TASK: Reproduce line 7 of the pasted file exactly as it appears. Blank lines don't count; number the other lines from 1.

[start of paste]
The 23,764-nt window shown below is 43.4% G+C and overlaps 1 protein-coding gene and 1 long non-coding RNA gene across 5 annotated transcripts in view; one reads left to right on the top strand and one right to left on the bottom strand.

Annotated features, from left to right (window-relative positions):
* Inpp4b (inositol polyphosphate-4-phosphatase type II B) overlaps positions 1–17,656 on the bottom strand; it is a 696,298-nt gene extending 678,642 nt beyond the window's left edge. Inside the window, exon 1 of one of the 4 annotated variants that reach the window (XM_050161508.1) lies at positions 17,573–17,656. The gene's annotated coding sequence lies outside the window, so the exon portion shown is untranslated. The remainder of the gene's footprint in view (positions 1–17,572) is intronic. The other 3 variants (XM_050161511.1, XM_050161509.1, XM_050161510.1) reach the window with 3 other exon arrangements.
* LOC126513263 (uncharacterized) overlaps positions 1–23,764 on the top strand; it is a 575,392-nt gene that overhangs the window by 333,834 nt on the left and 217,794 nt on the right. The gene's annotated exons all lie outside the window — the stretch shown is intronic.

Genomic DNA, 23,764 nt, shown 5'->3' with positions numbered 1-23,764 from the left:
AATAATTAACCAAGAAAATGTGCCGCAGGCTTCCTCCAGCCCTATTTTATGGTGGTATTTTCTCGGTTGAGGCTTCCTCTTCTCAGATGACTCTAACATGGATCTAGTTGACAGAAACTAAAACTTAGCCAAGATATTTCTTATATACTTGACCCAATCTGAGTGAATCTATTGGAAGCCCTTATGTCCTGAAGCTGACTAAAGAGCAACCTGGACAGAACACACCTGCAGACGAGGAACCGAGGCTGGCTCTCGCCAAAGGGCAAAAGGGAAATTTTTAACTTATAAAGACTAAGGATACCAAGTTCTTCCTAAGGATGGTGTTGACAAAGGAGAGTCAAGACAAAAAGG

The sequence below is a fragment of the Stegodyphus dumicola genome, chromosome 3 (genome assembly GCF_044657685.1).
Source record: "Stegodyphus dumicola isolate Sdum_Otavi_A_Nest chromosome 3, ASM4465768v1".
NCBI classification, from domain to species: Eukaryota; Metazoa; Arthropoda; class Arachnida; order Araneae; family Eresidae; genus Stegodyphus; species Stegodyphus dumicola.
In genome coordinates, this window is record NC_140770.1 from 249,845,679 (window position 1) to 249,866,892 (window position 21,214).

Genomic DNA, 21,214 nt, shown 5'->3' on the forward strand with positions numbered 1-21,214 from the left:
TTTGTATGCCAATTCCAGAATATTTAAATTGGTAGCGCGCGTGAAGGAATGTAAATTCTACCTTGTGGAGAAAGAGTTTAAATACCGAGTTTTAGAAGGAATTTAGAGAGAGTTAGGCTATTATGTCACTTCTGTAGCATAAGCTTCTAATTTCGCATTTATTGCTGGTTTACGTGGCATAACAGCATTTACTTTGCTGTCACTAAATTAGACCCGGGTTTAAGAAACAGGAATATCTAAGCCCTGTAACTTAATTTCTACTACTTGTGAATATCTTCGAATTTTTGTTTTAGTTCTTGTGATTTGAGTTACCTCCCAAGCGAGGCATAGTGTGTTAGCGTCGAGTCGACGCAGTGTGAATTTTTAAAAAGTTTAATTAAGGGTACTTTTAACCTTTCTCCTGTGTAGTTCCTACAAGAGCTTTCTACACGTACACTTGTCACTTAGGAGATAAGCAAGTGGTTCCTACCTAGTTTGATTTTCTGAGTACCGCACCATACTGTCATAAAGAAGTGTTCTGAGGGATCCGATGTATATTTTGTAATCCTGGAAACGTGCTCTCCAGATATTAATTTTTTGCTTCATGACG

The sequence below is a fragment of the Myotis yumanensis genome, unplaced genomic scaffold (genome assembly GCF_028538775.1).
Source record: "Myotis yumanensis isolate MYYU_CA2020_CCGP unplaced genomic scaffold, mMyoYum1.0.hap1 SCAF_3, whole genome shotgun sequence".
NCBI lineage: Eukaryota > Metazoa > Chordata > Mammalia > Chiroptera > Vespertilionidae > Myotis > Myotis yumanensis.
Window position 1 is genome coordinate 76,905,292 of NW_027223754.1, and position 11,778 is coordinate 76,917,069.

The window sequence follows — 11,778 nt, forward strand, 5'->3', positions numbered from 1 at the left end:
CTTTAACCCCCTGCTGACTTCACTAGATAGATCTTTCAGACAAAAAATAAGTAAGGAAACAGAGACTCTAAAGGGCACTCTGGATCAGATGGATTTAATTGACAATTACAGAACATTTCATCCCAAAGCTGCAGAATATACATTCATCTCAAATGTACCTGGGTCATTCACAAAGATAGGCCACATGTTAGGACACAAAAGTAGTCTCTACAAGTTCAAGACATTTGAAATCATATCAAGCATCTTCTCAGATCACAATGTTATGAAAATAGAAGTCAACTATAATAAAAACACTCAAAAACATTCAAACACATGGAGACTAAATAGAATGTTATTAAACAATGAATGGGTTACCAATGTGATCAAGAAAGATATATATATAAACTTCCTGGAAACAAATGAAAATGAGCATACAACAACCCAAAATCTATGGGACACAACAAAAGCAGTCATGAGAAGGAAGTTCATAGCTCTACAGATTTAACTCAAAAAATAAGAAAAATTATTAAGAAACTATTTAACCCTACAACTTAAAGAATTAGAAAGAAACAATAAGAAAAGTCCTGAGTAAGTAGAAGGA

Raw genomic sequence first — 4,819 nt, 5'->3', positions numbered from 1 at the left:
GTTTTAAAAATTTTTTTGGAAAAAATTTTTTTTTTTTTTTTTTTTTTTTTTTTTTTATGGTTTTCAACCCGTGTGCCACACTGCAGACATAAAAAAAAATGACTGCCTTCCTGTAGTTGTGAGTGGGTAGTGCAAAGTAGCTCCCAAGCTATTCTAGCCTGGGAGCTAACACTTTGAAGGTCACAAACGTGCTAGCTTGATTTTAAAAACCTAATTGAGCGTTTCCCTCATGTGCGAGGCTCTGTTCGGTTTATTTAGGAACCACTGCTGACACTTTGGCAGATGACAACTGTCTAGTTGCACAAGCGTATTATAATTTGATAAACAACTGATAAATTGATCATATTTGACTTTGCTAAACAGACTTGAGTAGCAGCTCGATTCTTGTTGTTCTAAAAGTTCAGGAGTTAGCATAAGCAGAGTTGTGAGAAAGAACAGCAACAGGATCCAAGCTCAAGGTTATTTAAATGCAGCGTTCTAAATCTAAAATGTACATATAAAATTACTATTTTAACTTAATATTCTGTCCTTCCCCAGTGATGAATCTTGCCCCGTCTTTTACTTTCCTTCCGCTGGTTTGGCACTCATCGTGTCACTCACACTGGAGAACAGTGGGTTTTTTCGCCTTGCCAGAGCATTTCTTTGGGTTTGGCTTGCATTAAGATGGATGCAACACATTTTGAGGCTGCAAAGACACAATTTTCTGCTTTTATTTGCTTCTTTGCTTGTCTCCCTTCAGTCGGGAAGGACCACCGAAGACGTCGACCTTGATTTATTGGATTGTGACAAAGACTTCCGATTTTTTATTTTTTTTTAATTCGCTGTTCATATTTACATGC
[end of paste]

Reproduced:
The sequence below is a fragment of the Stegodyphus dumicola genome, chromosome 3 (genome assembly GCF_044657685.1).